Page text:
My father traveled back to his mother’s home country once in his lifetime. He met three relatives, none of them close to him (two twice great aunts and a cousin), and the only thing he came back home with was the impression that being a spinster in his mother’s home country meant having odd hobbies. Both of the aunts he met were spinsters, one a former school teacher and the other a former nurse, who collected butterflies and ants respectively. They were very eager to share their collections with my father.
When the spinsters died my father somehow inherited these bug boards, which he kept out of sight most of the time. Every now and then though my father would pull out either the boards with the fragile butterflies or the tiny ants and comment on how much dedication and time it would take to amass such collections. Every insect was neatly labelled and had be stabbed, er pinned I mean, just so to the board. Mostly when these products of hobbies came on display I’d leave the room. I couldn’t imagine what it would be like to be captured and pined against a board for all time.
I don’t remember what happened to the collections, I think my father found someone or some group to share them with, but I can still see those stabbed insects as if there are right here in front of me. And while I cannot comment on hobbies, for spinsters or otherwise, I think I do understand a bit about what it’s like to be one of those poor insects, trapped to the board.
You see having a chronic illness, such as lupus, is a bit like being captured when you were just freely moving about and getting on with life. Suddenly you are caught in a net of testing and medical appointments all the end result (if you are lucky) of getting your nice, neat little label or diagnosis. By that point you have already been stuck to a board so to speak. You have become, like it or not, a specimen of a human with a specific disease, in my case lupus. And try as you might, pull as hard as you want, you cannot really come off that board. You lack the energy, the strength and the ability to do things that others take for granted.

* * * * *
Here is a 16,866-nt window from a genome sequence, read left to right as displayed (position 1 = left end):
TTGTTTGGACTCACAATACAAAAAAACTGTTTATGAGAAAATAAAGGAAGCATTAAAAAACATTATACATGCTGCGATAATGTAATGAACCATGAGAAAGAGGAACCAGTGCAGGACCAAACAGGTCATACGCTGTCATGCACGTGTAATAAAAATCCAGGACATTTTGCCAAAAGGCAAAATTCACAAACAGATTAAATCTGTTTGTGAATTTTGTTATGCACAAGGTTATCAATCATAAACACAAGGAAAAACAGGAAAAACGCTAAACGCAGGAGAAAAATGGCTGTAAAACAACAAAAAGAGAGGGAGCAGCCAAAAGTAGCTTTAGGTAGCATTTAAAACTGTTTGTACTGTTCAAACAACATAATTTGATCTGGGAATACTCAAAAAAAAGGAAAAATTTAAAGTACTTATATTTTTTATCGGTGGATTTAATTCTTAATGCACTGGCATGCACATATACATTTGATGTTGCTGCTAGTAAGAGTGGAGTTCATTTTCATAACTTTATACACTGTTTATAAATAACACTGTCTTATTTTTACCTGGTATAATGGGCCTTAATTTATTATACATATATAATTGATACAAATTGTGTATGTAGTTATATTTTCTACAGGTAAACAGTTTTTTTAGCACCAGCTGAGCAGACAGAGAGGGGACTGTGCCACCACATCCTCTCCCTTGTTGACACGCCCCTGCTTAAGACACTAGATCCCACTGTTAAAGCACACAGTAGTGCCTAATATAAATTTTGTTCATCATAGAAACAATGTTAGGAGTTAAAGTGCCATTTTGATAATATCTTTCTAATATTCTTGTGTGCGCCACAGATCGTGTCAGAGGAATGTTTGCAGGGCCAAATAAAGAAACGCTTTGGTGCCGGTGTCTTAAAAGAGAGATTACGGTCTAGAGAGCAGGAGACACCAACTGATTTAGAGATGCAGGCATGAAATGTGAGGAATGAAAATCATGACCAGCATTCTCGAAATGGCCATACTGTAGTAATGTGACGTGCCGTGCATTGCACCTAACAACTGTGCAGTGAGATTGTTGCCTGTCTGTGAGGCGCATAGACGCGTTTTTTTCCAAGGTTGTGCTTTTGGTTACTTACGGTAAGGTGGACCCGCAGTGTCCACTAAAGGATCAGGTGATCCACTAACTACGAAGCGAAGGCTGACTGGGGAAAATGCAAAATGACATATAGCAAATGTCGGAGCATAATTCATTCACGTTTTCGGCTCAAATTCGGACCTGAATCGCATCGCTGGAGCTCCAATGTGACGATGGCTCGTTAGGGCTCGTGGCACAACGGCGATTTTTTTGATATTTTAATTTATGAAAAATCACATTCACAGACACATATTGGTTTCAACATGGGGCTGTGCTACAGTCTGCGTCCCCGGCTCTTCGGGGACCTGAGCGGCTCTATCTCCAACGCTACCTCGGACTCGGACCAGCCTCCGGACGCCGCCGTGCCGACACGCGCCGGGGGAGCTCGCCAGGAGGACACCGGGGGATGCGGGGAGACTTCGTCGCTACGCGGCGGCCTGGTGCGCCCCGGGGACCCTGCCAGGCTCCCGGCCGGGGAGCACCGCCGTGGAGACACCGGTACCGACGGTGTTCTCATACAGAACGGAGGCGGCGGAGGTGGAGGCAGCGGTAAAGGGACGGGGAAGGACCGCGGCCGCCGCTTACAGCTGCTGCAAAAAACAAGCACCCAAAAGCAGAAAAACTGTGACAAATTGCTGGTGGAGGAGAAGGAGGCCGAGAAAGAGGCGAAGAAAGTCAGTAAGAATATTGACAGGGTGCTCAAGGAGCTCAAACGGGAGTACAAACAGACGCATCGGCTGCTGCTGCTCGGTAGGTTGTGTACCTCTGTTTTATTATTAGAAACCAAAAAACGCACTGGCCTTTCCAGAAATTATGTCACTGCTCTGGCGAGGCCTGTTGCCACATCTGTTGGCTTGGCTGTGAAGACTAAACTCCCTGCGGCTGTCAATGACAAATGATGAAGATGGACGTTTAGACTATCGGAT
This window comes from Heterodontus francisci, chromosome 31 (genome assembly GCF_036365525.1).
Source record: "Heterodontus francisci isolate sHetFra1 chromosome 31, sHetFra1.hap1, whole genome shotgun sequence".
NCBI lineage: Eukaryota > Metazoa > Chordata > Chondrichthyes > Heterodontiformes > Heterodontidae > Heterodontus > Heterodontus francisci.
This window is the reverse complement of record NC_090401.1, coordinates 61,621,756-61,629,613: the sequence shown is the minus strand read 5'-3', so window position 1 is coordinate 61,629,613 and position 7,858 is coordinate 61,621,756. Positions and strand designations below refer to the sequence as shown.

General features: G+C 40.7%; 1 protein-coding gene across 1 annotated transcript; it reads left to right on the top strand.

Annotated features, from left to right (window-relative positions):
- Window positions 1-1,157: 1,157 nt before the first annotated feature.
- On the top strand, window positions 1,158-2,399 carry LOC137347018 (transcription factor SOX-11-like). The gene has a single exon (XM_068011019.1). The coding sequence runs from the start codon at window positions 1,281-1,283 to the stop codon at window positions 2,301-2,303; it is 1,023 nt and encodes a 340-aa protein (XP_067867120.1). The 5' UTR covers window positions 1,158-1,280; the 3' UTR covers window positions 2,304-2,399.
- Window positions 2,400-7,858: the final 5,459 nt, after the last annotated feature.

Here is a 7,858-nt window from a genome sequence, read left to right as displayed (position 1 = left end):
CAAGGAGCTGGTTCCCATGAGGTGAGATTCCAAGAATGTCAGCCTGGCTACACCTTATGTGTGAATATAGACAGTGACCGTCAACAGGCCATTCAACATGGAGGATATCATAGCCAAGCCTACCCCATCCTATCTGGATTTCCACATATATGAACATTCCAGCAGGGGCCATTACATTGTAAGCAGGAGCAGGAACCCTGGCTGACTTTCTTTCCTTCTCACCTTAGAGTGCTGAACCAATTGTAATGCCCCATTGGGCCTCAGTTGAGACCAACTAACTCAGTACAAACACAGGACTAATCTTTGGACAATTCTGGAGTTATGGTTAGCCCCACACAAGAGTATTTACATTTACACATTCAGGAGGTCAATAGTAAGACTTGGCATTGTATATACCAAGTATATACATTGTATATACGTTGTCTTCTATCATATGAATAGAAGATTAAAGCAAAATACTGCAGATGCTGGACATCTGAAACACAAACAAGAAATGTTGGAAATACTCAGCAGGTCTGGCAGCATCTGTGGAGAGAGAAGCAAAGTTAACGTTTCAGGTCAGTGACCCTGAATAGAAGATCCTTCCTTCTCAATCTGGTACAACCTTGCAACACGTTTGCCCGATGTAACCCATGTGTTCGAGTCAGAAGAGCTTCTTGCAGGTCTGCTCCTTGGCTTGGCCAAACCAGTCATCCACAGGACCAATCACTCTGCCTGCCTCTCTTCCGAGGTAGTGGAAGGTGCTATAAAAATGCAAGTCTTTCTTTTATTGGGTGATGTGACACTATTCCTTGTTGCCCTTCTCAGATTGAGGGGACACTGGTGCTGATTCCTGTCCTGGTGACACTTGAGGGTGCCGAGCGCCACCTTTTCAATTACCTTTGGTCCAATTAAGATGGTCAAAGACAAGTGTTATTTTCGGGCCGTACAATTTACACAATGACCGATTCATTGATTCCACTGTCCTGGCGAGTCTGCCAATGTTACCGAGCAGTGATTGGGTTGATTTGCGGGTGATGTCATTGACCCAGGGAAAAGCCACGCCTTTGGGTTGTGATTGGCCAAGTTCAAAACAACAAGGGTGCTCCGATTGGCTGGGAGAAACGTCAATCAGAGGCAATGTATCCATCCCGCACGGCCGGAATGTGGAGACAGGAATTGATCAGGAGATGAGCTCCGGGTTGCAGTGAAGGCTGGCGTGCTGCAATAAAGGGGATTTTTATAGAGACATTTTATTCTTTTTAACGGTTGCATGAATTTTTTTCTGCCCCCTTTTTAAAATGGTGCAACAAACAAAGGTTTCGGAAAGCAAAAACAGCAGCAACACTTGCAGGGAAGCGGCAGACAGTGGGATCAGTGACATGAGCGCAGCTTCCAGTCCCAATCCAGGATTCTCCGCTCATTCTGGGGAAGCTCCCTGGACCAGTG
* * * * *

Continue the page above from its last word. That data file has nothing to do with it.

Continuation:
Sometimes, when you are having a “bad day” you are pinned to the bed or a chair as you watch the rest of the world go by. I don’t want to believe those insects were pinned to the board while they were alive, but if they were then I guess they too go to watch things go by while they slowly felt themselves drifting away from the life they used to have.
While you are pinned down, nicely and neatly labeled you hope someone will come along and help you get off the board, say a nice doctor or two. All you really want to do is shed the label (although I confess there is relief in knowing that there is a name for what you have) and just get back to being normal. You know, normal like everyone else is normal. Today’s one of those days where I’d really appreciate a helping hand or two, you know something to just get up a bit off this board if possible.